And, finally, remember the best laid plans of mice and men often go astray. That applies to the Reds and it also applies to everyone else. That means the most important strategic element is to adapt as adversity comes and get a little bit of luck.

    • Tom,

      Great post.

      I, too, consult and work on salvaging dying companies, bought for pennies on the dollar.

      Taking a big picture perspective, Steamer currently projects the 2018 Reds at:

      72-90
      5th place
      20 games behind the Cubs

      IF, IF…the Reds got off to a 2017 Rockies hot start, consider upgrading at the trade deadline to stay in playoff race.

      Otherwise, letting young starting staff, Peraza, Mahle (?), others get playing time in a non-playoff year is just sound use of sunk costs. Finalize in-house roster for future opening of playoff window.

      Particularly with data made public that “buying wins” via free agency isn’t optimal until your team is at the 85 win or so level, to “get over the hump.”

      Dick Williams will know this, and it would be shocking if any big FA splash happens this winter.

      • Thanks – thanks for your insight as well.

        I think you’re right – 2018 is probably sunk cost – or, it’s an investment. Unless they’re beset by major injuries, the Reds WILL contend at some point in the next few years. It’ll take a lot of development and even more luck for that contention to start in 2018 – I think 2019 is a more realistic year.

        The one other thing I try to keep in mind is that Price was an exceptionally good pitching coach and he now has some really talented young pitchers. While I’d love to “borrow” his lineup card now and then, what I saw last year gave me hope for Price – this team never quit even after all hope was lost. That’s a testimate to the quality of players the Reds have developed and to Price – because he creates focus. If the 2018 Reds have that level of focus with far better pitching (think August of 2017 quality), the parts might fold together much faster.

  3. We might win with Peraza & Hamilton in the lineup and starting nearly everyday. But I don’t want them on the reds (not starting anyway). I doubt that Peraza’s bat is gonna improve to the level I’d like to see (consistent .320+ BA). That’s about the only way I could put up with a player who has little to no power (a really high BA & maybe even coupled WITH a high OBP. Not one or the other).

    This article seems like it’s trying to get us to accept the weaker players on a team just bcuz nearly everyone else around them may be good or above average. I know the real point of this article is that there is no right formula for a championship team but it seems to me that it’s kind of a backdoor way of telling us to accept the weaker players on a team bcuz they won’t necessarily prevent us from winning a championship. I think they won’t do much (if anything at all) to help win a possible championship either.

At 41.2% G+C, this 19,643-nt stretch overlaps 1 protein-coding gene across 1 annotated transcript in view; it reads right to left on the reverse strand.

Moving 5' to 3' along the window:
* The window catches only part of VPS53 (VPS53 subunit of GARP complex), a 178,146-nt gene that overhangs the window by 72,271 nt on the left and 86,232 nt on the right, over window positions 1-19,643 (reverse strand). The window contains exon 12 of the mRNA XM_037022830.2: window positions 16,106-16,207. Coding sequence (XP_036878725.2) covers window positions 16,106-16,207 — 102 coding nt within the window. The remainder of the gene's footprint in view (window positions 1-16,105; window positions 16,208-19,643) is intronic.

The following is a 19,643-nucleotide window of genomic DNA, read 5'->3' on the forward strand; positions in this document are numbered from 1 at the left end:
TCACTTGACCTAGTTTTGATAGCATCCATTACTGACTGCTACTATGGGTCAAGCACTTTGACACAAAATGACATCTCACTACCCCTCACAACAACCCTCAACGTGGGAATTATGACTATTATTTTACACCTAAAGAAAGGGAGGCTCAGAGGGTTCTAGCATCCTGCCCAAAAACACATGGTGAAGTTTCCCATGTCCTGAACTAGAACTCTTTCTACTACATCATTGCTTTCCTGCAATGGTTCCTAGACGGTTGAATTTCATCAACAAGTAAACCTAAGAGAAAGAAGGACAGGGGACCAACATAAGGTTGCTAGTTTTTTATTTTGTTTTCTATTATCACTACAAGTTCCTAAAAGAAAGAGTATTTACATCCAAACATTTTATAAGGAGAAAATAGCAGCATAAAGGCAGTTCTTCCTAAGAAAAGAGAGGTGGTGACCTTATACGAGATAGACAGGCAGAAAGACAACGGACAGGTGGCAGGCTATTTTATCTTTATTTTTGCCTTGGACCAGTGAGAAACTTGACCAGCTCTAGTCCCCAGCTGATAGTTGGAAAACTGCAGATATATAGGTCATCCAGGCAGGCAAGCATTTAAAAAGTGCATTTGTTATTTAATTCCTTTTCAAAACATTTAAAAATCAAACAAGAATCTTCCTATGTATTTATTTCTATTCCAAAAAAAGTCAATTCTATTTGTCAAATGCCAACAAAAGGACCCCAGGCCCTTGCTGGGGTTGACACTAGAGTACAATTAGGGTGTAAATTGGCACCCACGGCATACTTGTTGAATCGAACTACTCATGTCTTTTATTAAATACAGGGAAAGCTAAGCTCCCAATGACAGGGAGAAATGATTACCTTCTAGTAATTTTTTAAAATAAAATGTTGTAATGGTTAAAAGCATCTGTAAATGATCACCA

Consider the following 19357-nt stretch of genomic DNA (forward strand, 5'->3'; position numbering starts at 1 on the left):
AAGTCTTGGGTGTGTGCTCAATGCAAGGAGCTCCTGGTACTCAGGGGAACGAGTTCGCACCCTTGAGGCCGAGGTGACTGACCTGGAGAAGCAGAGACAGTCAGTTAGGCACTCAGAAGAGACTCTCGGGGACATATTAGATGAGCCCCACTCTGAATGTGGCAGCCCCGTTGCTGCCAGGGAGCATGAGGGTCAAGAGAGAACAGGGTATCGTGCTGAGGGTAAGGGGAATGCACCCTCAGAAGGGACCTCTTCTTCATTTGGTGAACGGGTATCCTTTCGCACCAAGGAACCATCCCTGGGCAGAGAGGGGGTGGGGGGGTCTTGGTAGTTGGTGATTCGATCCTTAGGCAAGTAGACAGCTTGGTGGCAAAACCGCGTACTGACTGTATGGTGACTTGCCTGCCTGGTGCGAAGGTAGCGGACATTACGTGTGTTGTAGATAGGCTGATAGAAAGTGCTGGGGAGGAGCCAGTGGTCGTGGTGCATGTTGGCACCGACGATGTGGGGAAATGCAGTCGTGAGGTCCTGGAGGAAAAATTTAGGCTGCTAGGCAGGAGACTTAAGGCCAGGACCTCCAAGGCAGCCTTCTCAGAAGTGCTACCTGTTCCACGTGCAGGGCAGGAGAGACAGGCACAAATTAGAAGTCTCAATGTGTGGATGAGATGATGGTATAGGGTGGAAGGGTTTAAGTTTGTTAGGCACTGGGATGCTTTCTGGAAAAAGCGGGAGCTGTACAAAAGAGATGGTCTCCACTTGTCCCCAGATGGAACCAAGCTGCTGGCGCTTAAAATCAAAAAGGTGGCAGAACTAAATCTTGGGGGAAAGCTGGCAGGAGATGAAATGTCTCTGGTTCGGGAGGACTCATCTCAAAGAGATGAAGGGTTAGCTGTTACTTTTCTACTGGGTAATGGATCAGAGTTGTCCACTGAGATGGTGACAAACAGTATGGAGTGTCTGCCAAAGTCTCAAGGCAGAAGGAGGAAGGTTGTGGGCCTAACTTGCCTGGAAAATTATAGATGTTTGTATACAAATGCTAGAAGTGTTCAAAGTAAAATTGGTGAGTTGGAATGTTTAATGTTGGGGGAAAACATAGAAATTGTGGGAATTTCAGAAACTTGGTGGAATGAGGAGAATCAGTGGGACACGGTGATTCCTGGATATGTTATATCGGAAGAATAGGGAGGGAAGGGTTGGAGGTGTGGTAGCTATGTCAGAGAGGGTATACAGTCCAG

Then the article mentions 2 players from the 1989/1990 reds about how they didn’t start out so good but then seemingly turned a major corner the following year. I don’t think Peraza & Hamilton are capable of that kind of turn. And, lord knows I like Cozart and would like to see him brought back, but I don’t wanna wait 5 to 7 yrs for Peraza and/or Hamilton to finally have a breakout year.

    • Huh? Benzinger was terrible always. O’Neill didn’t become a reliably good player until he was a Yankee.

      You are right about what my actual point is. I’m trying to encourage people to be less extreme in terms of what “has to” happen for the Reds to be good.

      • Jason,
        Good points on Benzinger & O’Neill. I had forgotten how bad Todd was. O’Neill, man I wish the Reds had kept Paul. But, o well.

        I just don’t care nothing for the types of players that Peraza & Hamilton are. Hamilton would be ok if he could get on base more with a high BA. But, I just don’t think he has it in him to drastically change for the better at the plate.

    • Ummmm….

      only 7 qualified players in all of MLB had a batting average of .320 or higher.

      only 25 players hit .300 or better.

      I am not pro or anti Peraza, but to just give up on him, after 799 at bats, at age 23 and not seeing free agency until 2023 is not sound, given the Reds small fish position in the MLB pond.

      Blaming Peraza in the context of the Reds being a last-place team is akin to blaming the active musicians on the Titanic. Their actions may annoy you, but he/they aren’t big in the scope of the overall problems. Not at all.

      • Sliotar,
        It may not be sound to give up on Peraza but I don’t care about none of that or the reds investment in him. I don’t see wasting possible years on trying to develop a player who projects to be at best an average player. Like I said, I like Cozart and want to see him back with the Reds, but I don’t wanna waste several yrs “waiting” for one of them to finally “get it”.